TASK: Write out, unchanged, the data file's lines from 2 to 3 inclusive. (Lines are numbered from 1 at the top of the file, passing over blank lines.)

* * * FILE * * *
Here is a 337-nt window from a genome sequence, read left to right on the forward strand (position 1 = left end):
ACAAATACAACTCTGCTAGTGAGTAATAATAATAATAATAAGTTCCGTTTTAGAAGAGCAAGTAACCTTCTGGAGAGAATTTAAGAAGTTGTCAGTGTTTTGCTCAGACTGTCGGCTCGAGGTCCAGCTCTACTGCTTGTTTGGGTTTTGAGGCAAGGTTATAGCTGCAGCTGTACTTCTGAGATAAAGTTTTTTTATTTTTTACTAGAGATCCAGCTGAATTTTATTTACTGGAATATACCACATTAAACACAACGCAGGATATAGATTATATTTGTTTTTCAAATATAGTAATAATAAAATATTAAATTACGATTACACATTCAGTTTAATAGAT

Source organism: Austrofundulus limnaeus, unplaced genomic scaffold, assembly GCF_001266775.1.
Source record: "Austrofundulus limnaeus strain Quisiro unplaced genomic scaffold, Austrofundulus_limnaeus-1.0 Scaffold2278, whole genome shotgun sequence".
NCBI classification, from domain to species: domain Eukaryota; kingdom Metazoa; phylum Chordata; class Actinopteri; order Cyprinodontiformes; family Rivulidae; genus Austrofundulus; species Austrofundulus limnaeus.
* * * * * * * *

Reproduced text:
ACAAATACAACTCTGCTAGTGAGTAATAATAATAATAATAAGTTCCGTTTTAGAAGAGCAAGTAACCTTCTGGAGAGAATTTAAGAAGTTGTCAGTGTTTTGCTCAGACTGTCGGCTCGAGGTCCAGCTCTACTGCTTGTTTGGGTTTTGAGGCAAGGTTATAGCTGCAGCTGTACTTCTGAGATAAAGTTTTTTTATTTTTTACTAGAGATCCAGCTGAATTTTATTTACTGGAATATACCACATTAAACACAACGCAGGATATAGATTATATTTGTTTTTCAAATATAGTAATAATAAAATATTAAATTACGATTACACATTCAGTTTAATAGAT

Source organism: Austrofundulus limnaeus, unplaced genomic scaffold, assembly GCF_001266775.1.